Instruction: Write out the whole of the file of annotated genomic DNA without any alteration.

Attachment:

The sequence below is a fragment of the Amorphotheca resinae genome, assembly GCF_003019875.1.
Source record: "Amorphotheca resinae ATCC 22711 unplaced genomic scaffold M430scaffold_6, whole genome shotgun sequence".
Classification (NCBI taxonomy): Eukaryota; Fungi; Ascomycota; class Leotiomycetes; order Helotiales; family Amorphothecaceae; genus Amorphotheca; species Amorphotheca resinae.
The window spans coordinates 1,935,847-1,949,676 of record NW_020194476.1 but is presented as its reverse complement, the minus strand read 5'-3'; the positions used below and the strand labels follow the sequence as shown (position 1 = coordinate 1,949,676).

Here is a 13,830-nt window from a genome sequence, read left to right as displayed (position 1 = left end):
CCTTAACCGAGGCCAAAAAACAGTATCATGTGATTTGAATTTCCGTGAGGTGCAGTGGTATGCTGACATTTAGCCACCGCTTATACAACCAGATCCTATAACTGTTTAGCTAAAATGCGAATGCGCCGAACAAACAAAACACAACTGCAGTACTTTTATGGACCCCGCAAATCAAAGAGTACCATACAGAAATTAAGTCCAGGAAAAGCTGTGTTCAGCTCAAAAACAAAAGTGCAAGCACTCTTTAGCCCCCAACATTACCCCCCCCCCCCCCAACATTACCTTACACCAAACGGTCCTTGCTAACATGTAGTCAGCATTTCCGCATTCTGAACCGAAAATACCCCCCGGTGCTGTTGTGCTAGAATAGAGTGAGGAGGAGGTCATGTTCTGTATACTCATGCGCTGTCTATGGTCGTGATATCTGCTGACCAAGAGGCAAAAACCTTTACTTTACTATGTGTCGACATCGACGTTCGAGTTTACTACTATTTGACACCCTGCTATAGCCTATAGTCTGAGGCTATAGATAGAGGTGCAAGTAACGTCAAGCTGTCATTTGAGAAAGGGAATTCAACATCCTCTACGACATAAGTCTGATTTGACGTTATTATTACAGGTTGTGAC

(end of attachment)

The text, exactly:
The sequence below is a fragment of the Amorphotheca resinae genome, assembly GCF_003019875.1.
Source record: "Amorphotheca resinae ATCC 22711 unplaced genomic scaffold M430scaffold_6, whole genome shotgun sequence".
Classification (NCBI taxonomy): Eukaryota; Fungi; Ascomycota; class Leotiomycetes; order Helotiales; family Amorphothecaceae; genus Amorphotheca; species Amorphotheca resinae.
The window spans coordinates 1,935,847-1,949,676 of record NW_020194476.1 but is presented as its reverse complement, the minus strand read 5'-3'; the positions used below and the strand labels follow the sequence as shown (position 1 = coordinate 1,949,676).

Here is a 13,830-nt window from a genome sequence, read left to right as displayed (position 1 = left end):
CCTTAACCGAGGCCAAAAAACAGTATCATGTGATTTGAATTTCCGTGAGGTGCAGTGGTATGCTGACATTTAGCCACCGCTTATACAACCAGATCCTATAACTGTTTAGCTAAAATGCGAATGCGCCGAACAAACAAAACACAACTGCAGTACTTTTATGGACCCCGCAAATCAAAGAGTACCATACAGAAATTAAGTCCAGGAAAAGCTGTGTTCAGCTCAAAAACAAAAGTGCAAGCACTCTTTAGCCCCCAACATTACCCCCCCCCCCCCCAACATTACCTTACACCAAACGGTCCTTGCTAACATGTAGTCAGCATTTCCGCATTCTGAACCGAAAATACCCCCCGGTGCTGTTGTGCTAGAATAGAGTGAGGAGGAGGTCATGTTCTGTATACTCATGCGCTGTCTATGGTCGTGATATCTGCTGACCAAGAGGCAAAAACCTTTACTTTACTATGTGTCGACATCGACGTTCGAGTTTACTACTATTTGACACCCTGCTATAGCCTATAGTCTGAGGCTATAGATAGAGGTGCAAGTAACGTCAAGCTGTCATTTGAGAAAGGGAATTCAACATCCTCTACGACATAAGTCTGATTTGACGTTATTATTACAGGTTGTGAC